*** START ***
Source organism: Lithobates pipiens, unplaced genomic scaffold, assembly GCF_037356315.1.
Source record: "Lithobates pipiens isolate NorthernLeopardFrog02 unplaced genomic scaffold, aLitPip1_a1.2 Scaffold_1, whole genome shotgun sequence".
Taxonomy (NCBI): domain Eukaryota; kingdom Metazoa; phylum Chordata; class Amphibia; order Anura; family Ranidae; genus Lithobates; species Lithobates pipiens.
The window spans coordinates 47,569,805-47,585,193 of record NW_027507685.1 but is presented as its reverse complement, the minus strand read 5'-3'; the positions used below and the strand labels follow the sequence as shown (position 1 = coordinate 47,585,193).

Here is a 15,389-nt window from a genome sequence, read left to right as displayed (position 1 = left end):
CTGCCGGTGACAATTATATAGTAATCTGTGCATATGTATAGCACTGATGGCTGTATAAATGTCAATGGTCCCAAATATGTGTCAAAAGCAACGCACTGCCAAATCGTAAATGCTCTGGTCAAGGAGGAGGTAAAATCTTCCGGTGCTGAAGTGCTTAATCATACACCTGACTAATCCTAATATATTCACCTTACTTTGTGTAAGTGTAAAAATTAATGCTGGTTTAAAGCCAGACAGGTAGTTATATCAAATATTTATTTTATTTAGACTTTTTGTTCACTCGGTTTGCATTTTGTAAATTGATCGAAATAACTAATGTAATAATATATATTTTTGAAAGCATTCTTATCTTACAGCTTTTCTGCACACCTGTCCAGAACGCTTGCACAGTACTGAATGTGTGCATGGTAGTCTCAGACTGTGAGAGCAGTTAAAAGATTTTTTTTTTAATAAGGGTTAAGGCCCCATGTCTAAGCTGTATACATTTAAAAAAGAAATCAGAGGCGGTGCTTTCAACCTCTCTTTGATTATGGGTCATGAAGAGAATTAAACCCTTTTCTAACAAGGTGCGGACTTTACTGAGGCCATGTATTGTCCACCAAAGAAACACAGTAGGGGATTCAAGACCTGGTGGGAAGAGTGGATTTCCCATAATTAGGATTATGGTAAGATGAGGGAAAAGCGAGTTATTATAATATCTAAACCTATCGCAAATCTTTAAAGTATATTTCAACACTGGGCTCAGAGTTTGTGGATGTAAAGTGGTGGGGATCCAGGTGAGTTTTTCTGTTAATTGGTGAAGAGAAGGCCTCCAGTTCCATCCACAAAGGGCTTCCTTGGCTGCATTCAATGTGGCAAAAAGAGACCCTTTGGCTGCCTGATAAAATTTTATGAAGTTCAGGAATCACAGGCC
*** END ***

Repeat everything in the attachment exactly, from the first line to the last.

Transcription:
Source organism: Lithobates pipiens, unplaced genomic scaffold, assembly GCF_037356315.1.
Source record: "Lithobates pipiens isolate NorthernLeopardFrog02 unplaced genomic scaffold, aLitPip1_a1.2 Scaffold_1, whole genome shotgun sequence".
Taxonomy (NCBI): domain Eukaryota; kingdom Metazoa; phylum Chordata; class Amphibia; order Anura; family Ranidae; genus Lithobates; species Lithobates pipiens.
The window spans coordinates 47,569,805-47,585,193 of record NW_027507685.1 but is presented as its reverse complement, the minus strand read 5'-3'; the positions used below and the strand labels follow the sequence as shown (position 1 = coordinate 47,585,193).

Here is a 15,389-nt window from a genome sequence, read left to right as displayed (position 1 = left end):
CTGCCGGTGACAATTATATAGTAATCTGTGCATATGTATAGCACTGATGGCTGTATAAATGTCAATGGTCCCAAATATGTGTCAAAAGCAACGCACTGCCAAATCGTAAATGCTCTGGTCAAGGAGGAGGTAAAATCTTCCGGTGCTGAAGTGCTTAATCATACACCTGACTAATCCTAATATATTCACCTTACTTTGTGTAAGTGTAAAAATTAATGCTGGTTTAAAGCCAGACAGGTAGTTATATCAAATATTTATTTTATTTAGACTTTTTGTTCACTCGGTTTGCATTTTGTAAATTGATCGAAATAACTAATGTAATAATATATATTTTTGAAAGCATTCTTATCTTACAGCTTTTCTGCACACCTGTCCAGAACGCTTGCACAGTACTGAATGTGTGCATGGTAGTCTCAGACTGTGAGAGCAGTTAAAAGATTTTTTTTTTAATAAGGGTTAAGGCCCCATGTCTAAGCTGTATACATTTAAAAAAGAAATCAGAGGCGGTGCTTTCAACCTCTCTTTGATTATGGGTCATGAAGAGAATTAAACCCTTTTCTAACAAGGTGCGGACTTTACTGAGGCCATGTATTGTCCACCAAAGAAACACAGTAGGGGATTCAAGACCTGGTGGGAAGAGTGGATTTCCCATAATTAGGATTATGGTAAGATGAGGGAAAAGCGAGTTATTATAATATCTAAACCTATCGCAAATCTTTAAAGTATATTTCAACACTGGGCTCAGAGTTTGTGGATGTAAAGTGGTGGGGATCCAGGTGAGTTTTTCTGTTAATTGGTGAAGAGAAGGCCTCCAGTTCCATCCACAAAGGGCTTCCTTGGCTGCATTCAATGTGGCAAAAAGAGACCCTTTGGCTGCCTGATAAAATTTTATGAAGTTCAGGAATCACAGGCC